Ecker Faces Choices On Taxes, Raises

April 19, 1992|By James M. Coram | James M. Coram,Staff writer

County Executive Charles I. Ecker faces some new options on taxes for county residents and old choices on pay raises for county employees.

In the fiscal 1993 operating budget Ecker will send to the County Council tomorrow, he may include a modest raise for most, if not all employees, but virtually no new programs. He has remained mute about possible tax increases other than to say he hopes they won't be necessary.

Ecker has choices about raising taxes this year he didn't have last year. He can increase the property tax rate or the piggyback income tax rate or both. The piggyback tax is a percentage of state incometaxes and is collected for local use.

Until now, the maximum percentage was 50 percent, which is what Howard County collects. This year, local government can collect 60 percent, or it can designate any one of the incremental, even percentages in between -- 52 percent, 54 percent, 56 percent or 58 percent.

If Ecker chose to increase the piggyback tax to the 60 percent maximum -- something he has said he is loath to do -- the county would recoup an estimated $22.1 million more in revenue for fiscal 1993. The total includes a one-time only windfall of $6.7 million for the last six months of fiscal 1992.

If the entire 60 percent were collected, the piggyback tax for a county resident earning $50,000 with a $40,000 adjusted gross income would rise $194, from $971 to $1,165. To raise a similar amount on property taxes, Ecker would have to raise the rate 30 cents per $100 of valuation.

County residents who have an adjusted gross income of $100,000 and couples who have an adjusted gross income of $150,000 will alsobe contributing more to county revenue. The General Assembly put those residents in a new state income tax bracket for the next three years. The county portion of their taxes for fiscal 1993 alone is expected to produce $847,000. The county is expected to receive a one-time only windfall of about $396,000, since the new bracket is retroactiveto Jan. 1.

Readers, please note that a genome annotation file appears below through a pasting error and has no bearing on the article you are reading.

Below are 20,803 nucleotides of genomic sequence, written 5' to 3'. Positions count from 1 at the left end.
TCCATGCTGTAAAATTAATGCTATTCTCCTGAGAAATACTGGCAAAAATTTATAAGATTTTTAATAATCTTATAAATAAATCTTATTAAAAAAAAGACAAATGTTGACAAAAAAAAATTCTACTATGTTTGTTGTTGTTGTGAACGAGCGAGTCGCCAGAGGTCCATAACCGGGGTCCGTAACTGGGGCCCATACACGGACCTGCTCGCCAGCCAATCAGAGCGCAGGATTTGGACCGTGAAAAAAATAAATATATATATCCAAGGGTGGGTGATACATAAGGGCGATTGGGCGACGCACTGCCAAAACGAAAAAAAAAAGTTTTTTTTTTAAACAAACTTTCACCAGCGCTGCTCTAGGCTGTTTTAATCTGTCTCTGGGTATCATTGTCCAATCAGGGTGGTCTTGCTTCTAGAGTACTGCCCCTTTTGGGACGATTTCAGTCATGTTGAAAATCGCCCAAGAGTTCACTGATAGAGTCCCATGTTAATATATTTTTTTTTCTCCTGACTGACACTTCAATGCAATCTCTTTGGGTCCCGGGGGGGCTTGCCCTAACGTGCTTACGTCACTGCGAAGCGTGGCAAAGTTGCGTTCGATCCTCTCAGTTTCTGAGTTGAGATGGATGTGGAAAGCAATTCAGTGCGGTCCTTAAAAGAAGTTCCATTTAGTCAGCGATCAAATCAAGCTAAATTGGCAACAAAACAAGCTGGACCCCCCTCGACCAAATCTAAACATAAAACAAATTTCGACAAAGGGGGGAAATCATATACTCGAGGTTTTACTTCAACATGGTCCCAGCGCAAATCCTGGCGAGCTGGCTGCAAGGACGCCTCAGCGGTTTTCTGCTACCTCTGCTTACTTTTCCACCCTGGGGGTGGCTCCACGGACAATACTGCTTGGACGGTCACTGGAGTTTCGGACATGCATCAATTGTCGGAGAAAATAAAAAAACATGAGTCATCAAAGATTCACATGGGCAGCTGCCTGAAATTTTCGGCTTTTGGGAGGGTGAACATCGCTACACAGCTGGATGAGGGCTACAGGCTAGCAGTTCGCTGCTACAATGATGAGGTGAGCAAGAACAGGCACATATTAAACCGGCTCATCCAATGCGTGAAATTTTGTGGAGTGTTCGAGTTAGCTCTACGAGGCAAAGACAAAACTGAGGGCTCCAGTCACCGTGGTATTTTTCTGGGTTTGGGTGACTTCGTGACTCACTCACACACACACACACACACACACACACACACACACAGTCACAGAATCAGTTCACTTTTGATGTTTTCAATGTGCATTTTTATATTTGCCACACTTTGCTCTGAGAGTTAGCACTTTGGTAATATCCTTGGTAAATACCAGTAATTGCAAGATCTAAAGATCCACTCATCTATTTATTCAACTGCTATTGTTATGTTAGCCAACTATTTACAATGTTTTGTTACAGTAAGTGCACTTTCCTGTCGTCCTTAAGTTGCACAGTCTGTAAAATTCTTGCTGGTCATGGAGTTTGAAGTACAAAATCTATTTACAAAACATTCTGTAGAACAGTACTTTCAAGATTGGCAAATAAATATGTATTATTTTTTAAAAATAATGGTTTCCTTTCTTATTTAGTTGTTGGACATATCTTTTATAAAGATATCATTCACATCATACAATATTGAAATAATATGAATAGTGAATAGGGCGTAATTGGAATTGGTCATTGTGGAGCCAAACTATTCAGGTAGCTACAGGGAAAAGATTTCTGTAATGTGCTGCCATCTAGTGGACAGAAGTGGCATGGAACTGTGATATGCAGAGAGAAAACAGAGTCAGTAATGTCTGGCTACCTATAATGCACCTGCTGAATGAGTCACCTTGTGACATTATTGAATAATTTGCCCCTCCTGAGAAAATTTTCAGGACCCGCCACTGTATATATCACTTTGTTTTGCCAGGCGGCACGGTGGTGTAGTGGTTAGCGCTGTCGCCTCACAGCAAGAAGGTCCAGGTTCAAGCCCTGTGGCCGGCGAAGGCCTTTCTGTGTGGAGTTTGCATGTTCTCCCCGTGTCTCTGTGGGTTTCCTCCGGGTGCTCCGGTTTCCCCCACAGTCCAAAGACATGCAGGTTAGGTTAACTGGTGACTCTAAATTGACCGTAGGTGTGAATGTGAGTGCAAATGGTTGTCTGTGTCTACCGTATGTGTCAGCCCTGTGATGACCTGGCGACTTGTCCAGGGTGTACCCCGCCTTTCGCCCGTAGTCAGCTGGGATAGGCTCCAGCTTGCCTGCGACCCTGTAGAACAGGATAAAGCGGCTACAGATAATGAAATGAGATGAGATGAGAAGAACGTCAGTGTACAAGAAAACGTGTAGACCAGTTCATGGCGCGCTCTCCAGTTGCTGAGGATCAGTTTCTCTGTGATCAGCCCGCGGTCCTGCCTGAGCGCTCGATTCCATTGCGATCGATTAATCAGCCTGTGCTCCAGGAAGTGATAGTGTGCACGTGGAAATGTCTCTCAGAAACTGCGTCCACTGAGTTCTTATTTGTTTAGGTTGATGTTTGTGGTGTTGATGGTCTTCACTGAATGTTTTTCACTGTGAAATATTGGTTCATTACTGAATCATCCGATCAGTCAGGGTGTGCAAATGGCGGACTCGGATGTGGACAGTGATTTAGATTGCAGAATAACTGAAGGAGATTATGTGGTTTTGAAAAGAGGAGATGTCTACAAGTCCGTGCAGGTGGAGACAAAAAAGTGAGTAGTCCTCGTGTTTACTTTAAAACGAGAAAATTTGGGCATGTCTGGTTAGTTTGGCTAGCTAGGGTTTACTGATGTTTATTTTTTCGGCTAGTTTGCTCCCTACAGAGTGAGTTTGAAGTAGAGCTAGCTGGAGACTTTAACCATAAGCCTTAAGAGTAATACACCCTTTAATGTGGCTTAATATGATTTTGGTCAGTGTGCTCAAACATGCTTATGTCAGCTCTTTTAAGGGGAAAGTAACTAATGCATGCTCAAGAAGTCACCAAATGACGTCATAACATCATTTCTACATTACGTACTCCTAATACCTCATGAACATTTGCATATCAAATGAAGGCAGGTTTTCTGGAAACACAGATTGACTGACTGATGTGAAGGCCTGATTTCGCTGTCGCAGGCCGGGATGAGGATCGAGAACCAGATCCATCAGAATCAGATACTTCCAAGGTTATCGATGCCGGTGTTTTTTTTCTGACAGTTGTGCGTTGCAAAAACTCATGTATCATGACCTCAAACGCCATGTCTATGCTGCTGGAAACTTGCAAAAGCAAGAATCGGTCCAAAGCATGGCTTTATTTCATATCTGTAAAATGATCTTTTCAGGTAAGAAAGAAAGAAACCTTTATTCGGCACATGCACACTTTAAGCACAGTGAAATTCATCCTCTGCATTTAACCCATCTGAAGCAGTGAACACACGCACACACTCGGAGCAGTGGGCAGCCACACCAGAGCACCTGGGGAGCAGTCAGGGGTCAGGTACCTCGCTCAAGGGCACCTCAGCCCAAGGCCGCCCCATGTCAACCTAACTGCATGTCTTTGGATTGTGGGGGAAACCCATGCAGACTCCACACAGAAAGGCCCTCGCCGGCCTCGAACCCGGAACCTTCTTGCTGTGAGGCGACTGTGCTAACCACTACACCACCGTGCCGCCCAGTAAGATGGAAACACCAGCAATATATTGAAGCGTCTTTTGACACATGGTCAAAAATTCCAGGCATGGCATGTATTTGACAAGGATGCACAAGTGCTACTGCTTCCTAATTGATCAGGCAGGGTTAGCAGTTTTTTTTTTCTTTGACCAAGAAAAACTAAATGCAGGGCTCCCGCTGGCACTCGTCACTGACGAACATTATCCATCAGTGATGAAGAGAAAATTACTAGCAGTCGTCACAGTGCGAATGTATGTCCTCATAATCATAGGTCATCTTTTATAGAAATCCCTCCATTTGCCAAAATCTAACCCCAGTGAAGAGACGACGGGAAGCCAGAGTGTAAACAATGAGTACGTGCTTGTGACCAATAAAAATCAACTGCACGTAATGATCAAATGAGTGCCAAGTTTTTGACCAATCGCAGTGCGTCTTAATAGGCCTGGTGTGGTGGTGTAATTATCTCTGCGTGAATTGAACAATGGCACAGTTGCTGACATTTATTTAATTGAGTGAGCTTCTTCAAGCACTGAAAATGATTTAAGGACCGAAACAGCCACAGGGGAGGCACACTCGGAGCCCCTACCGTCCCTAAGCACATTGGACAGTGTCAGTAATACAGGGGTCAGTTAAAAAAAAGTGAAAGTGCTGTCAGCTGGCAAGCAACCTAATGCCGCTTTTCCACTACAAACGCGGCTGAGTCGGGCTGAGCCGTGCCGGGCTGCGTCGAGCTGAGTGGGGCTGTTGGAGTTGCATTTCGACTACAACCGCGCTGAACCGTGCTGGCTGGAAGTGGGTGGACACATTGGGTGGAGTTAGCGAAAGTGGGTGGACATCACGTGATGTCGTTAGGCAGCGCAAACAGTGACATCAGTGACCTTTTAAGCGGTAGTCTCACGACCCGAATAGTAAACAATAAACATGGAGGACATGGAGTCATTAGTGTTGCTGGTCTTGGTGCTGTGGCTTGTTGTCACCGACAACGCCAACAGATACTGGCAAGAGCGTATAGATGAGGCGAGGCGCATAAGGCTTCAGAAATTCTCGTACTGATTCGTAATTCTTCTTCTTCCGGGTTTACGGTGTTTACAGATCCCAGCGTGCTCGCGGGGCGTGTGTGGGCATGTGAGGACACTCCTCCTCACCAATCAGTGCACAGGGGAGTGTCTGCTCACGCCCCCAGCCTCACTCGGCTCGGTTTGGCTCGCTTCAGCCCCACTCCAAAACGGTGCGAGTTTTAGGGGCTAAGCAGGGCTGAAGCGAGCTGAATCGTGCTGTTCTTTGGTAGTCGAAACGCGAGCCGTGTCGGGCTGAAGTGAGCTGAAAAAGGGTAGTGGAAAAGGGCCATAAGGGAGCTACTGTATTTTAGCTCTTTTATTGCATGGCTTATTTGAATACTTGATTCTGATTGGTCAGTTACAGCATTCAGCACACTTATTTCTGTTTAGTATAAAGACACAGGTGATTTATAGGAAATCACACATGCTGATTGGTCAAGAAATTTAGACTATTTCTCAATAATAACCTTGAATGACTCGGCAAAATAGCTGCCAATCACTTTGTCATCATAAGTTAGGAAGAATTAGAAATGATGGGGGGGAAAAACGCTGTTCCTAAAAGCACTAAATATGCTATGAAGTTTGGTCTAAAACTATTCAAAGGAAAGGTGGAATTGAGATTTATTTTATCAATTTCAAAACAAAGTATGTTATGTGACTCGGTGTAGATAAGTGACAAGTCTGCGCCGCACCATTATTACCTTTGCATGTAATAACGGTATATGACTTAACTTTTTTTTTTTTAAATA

Another $1.2 million is expected to be generated by a 5 percent hotel tax that would apply mostly to transients.

The so-called constant yield tax rate -- the rate the county would have to charge this year to receive the same property tax revenue as it did last year -- is estimated to be $2.48, or 11 cents less than property owners pay now. If the property tax rate remains at $2.59 per $100 of assessed value, the county should receive about $5.5 million more this year than last.

At current rates, the owner of a home assessed at $150,000 pays $1,667. The property tax on such a house would increase about $6.45 for every penny added to the tax rate, if Ecker chooses that option.

When state aid of $4.6 million for education and $6.1 million for road construction is included, the county should have total revenues of about $276.4 million for fiscal 1993. That is only $600,000 short of what department heads asked for in March.

Their budget requests, which are certain to be trimmed, did not include newprograms or salary increases. Ecker has said that he does not want county employees to go two years without salary increases. Employees took a 2 percent cut this year because of a 5-day unpaid furlough.

Longtime workers were hit even harder, but they are expected to receive a longevity pay increase in fiscal 1993 that altogether will amount to between $600,000 and $700,000. The longevity raise is an annual bonus given to some county employees, based on length of service.

Last year the raises were eliminated for one year. Because Ecker has not asked for legislation to eliminate the raises again this year, the raises are likely to be included.

Ecker took exactly the opposite stance on merit pay increases. He has asked for a bill that would allow the county to pay less than the 5 percent mandated by county law. Merit raises of 5 percent would add about $1.3 million to the budget.

Members of the Coalition of Public Employees, a group made up of leaders of employee unions and professional associations, met with Ecker last week but "didn't accomplish anything," said spokesman Al White.

"We won't know anything definite about raises until tomorrow," White said. "The only thing he told us is no piggyback tax."

Ecker will hold a press conference on his budget proposal at 4 p.m. tomorrow and present it in summary form to the County Council at 7:30 p.m.

Baltimore Sun Articles
|
|
|
Please note the green-lined linked article text has been applied commercially without any involvement from our newsroom editors, reporters or any other editorial staff.